Missed pass interference call in the NFC Championship among the worst in history
With just over two minutes to play in this year’s NFC Championship game, New Orleans Saints quarterback Drew Brees dropped back in the pocket from his own 44 yard line and hit wide receiver Ted Ginn for a 43 yard gain, advancing the Saints into the red zone. With the game tied and a Super Bowl birth on the line, the Saints stood just 13 yards away from the endzone and had an 88 percent chance to capture the win, according to ESPN.
All the momentum was on the Saints’ side, but this changed just three plays later. On the third down and 10, Rams cornerback Nickell Robey-Coleman got away with an egregious pass interference penalty on Saints wide receiver Tommylee Lewis. Robey-Coleman not only made downfield contact in an obvious attempt to prevent Lewis from catching the ball, but he also made head to head contact with Lewis.
This play could have drawn at least two different penalties, but not a single one was called. The NFL’s Head of Officials, Alberto Riveron, told Saints Head Coach Sean Payton that the officials “blew the call” by not penalizing the Rams for pass interference late in the fourth quarter.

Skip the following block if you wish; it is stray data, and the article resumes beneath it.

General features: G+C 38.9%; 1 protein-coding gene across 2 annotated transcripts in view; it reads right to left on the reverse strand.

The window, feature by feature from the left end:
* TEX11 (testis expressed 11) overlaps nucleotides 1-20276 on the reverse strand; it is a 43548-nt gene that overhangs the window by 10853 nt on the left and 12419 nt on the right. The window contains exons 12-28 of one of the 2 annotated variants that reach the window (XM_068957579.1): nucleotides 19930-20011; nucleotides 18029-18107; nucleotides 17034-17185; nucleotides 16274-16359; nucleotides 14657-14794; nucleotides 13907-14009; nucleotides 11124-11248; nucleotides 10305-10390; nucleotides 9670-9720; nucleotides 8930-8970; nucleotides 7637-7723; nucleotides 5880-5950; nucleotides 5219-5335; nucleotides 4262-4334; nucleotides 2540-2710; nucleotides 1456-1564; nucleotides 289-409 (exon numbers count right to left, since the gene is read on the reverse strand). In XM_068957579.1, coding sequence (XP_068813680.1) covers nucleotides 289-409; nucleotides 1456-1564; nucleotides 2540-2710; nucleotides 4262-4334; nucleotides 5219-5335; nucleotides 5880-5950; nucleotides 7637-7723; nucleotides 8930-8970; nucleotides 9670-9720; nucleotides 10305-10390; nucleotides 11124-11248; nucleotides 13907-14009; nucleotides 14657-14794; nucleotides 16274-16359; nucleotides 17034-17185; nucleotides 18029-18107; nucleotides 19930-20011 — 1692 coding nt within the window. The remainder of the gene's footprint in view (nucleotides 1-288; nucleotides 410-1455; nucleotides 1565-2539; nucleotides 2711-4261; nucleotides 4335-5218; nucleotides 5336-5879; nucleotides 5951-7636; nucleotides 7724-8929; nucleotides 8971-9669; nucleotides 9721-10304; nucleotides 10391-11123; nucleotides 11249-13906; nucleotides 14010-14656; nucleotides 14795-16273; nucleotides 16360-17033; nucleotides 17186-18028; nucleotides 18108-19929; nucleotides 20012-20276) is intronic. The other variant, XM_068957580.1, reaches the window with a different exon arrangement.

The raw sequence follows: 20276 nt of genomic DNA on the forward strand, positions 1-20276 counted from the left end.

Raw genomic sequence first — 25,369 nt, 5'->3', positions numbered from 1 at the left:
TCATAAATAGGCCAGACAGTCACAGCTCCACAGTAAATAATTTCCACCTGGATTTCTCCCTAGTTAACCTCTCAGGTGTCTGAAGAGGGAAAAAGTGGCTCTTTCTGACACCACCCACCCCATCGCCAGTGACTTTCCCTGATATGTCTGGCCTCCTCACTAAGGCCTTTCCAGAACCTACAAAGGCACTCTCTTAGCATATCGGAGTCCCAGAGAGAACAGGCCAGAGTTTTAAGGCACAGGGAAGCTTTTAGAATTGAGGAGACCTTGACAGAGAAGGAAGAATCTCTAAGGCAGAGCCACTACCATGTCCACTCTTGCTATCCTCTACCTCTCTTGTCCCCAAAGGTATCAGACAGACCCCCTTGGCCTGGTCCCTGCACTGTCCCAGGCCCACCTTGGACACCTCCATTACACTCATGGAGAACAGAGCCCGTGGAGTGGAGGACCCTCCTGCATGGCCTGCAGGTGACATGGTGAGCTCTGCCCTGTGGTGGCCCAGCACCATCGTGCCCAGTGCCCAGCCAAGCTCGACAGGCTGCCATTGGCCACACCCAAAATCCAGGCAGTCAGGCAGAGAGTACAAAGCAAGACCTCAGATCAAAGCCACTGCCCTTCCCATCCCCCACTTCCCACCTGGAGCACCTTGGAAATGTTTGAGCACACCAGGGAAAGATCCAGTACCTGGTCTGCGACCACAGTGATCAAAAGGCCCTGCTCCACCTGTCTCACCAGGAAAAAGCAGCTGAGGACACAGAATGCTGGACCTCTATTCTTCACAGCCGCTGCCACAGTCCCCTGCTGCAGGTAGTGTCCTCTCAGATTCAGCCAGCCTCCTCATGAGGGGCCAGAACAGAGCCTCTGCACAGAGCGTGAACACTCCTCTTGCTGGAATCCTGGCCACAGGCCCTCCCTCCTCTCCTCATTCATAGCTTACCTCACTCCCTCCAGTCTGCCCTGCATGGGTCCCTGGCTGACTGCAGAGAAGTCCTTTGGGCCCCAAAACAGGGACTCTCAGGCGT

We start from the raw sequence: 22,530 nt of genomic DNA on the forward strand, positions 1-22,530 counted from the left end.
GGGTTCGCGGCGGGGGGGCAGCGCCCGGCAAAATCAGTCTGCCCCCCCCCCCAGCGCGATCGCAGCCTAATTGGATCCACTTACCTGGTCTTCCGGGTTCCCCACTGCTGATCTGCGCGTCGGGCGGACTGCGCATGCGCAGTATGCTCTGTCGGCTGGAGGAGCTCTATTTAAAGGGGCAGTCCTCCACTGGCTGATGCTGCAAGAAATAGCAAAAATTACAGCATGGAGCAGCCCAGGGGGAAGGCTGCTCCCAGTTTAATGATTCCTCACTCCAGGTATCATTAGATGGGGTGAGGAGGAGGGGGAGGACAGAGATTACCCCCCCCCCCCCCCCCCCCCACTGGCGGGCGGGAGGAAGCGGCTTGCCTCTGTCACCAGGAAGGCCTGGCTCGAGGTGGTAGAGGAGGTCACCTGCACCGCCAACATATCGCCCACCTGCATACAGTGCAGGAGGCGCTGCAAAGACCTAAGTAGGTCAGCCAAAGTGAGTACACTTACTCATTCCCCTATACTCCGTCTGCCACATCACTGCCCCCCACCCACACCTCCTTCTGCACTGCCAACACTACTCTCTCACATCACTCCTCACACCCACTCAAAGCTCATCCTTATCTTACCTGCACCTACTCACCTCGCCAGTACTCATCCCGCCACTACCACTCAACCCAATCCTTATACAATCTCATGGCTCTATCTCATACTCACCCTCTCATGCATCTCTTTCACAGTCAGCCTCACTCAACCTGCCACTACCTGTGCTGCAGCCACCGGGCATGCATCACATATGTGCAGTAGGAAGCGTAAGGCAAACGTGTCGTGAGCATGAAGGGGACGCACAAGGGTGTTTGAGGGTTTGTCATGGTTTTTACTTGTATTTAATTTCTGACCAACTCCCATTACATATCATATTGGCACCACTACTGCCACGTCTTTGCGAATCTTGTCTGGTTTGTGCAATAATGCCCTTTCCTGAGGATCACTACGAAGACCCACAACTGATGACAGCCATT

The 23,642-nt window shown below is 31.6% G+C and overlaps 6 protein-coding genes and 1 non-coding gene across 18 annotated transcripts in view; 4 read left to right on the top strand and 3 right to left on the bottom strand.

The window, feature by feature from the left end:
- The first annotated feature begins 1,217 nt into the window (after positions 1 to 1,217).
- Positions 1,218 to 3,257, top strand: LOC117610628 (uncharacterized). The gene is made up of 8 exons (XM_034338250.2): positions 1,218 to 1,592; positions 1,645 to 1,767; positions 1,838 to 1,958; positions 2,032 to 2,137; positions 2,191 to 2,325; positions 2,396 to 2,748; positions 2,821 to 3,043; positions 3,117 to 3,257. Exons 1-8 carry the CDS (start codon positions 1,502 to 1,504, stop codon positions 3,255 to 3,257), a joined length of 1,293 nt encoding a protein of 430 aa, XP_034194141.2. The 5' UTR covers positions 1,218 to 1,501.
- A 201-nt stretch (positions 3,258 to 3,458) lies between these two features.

Had the pass interference been properly called, the Saints would have had the ball first and goal inside the Rams’ ten yard line, as well as a much better chance to score a touchdown and go ahead by at least six points. Instead, the Saints were forced to settle for a field goal to take a three-point lead that the Rams were able to overcome after forcing overtime.
Essentially, the Saints appeared to have been robbed in what many are calling the worst missed call in NFL history. Some Saints fans have even gone so far as to file a lawsuit against the league for the mistake, and others staged a massive protest during the Super Bowl. While this mistake was shocking, it begs the question: was this the worst blown call in all of sports history?
Arguably one of the worst calls in all of sports history took place rather recently, back in June of 2010, in a game between the Detroit Tigers and the Cleveland Indians. With veteran umpire Jim Joyce calling the shots at first base, Detroit’s Armando Galarraga took the mound against the Indians and pitched the best game of his career.